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California Man Dies from Hantavirus

Rodents & Mice

Disease possibly contracted from deer mouse feces in Yosemite National Park.

| August 17, 2012

A deer mouse, primary carrier of Hantavirus in the United States. Image courtesy of the Centers for Disease Control and Prevention.

 

FRESNO, Calif. - A California tourist has died after contracting hantavirus pulmonary syndrome, a rare disease carried by rodents, the Associated Press reports.

The disease could be linked to a popular lodging area in Yosemite National Park. The man stayed at Curry Village in June, and officials have reported that a woman who also stayed in a canvas tent cabin about 100 feet from him on overlapping days has become seriously ill, according to the AP.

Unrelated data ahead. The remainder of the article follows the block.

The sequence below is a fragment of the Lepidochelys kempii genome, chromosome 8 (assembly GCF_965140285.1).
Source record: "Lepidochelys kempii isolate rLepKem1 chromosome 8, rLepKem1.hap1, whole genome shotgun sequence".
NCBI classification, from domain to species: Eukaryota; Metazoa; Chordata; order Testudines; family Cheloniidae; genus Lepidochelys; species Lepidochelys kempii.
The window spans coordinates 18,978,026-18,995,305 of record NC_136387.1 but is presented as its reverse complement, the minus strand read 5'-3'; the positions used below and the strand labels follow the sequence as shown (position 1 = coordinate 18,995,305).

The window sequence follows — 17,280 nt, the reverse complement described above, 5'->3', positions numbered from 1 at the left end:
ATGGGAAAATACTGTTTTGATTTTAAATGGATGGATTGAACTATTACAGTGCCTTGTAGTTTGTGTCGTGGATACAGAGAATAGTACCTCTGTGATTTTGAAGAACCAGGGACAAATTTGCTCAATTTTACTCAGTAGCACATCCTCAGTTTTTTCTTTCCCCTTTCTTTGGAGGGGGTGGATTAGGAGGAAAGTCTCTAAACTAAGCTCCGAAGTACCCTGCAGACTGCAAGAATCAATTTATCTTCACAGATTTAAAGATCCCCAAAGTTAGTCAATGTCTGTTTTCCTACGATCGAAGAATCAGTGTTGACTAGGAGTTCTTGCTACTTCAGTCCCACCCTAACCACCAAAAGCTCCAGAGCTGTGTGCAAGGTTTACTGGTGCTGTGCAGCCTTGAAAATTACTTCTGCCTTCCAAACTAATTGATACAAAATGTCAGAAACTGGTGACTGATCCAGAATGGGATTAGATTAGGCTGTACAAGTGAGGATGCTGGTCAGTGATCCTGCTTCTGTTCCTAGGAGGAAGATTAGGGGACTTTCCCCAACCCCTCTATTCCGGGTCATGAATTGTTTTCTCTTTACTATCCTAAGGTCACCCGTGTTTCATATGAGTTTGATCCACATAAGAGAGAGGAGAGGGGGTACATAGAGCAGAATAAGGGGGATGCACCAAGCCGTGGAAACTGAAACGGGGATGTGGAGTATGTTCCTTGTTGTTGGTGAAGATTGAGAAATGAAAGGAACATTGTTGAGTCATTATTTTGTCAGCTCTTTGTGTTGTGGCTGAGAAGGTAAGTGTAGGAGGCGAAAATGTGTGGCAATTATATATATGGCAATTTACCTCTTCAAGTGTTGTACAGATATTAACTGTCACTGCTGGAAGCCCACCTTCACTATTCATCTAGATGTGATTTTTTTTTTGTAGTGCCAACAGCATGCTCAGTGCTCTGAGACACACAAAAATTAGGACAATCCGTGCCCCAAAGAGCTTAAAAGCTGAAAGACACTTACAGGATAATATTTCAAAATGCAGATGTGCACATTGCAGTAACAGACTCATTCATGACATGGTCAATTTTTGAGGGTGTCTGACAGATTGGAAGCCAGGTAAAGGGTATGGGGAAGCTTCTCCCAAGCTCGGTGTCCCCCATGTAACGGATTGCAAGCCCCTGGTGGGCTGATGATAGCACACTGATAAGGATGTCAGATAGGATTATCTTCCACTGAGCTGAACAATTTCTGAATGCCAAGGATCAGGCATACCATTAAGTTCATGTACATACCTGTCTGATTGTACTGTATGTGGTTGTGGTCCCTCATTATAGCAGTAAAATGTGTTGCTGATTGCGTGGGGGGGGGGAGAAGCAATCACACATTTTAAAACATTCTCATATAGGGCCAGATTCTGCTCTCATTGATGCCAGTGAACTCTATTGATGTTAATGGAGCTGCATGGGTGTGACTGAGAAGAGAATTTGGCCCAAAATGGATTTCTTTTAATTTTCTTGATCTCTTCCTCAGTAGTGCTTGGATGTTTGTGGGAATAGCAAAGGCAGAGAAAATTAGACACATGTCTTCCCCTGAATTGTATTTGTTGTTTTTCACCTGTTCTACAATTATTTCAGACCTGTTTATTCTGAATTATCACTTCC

The virus was found in the feces of deer mice in the lodging area of the cabins, according to tests by the Centers for Disease Control and Prevention and state health officials. The deer mouse is the primary reservoir for the virus in the United States; rodents shed the virus in their urine, droppings and saliva, and it is primarily transmitted to humans when they breathe air contaminated with the virus, according to the CDC.

"There's no way to tell for sure, but state health officials feel (the victims) may have contracted it here in Curry Village," Scott Gediman, a park spokesman, told the AP.

The man, who was from Alameda County in the San Francisco Bay area, would be the first person to die from the disease contracted in the park, though two others were stricken in a more remote area in 2000 and 2010, officials told the AP.

Read more on this story at ABC News

(Source: ABC News)

 

 

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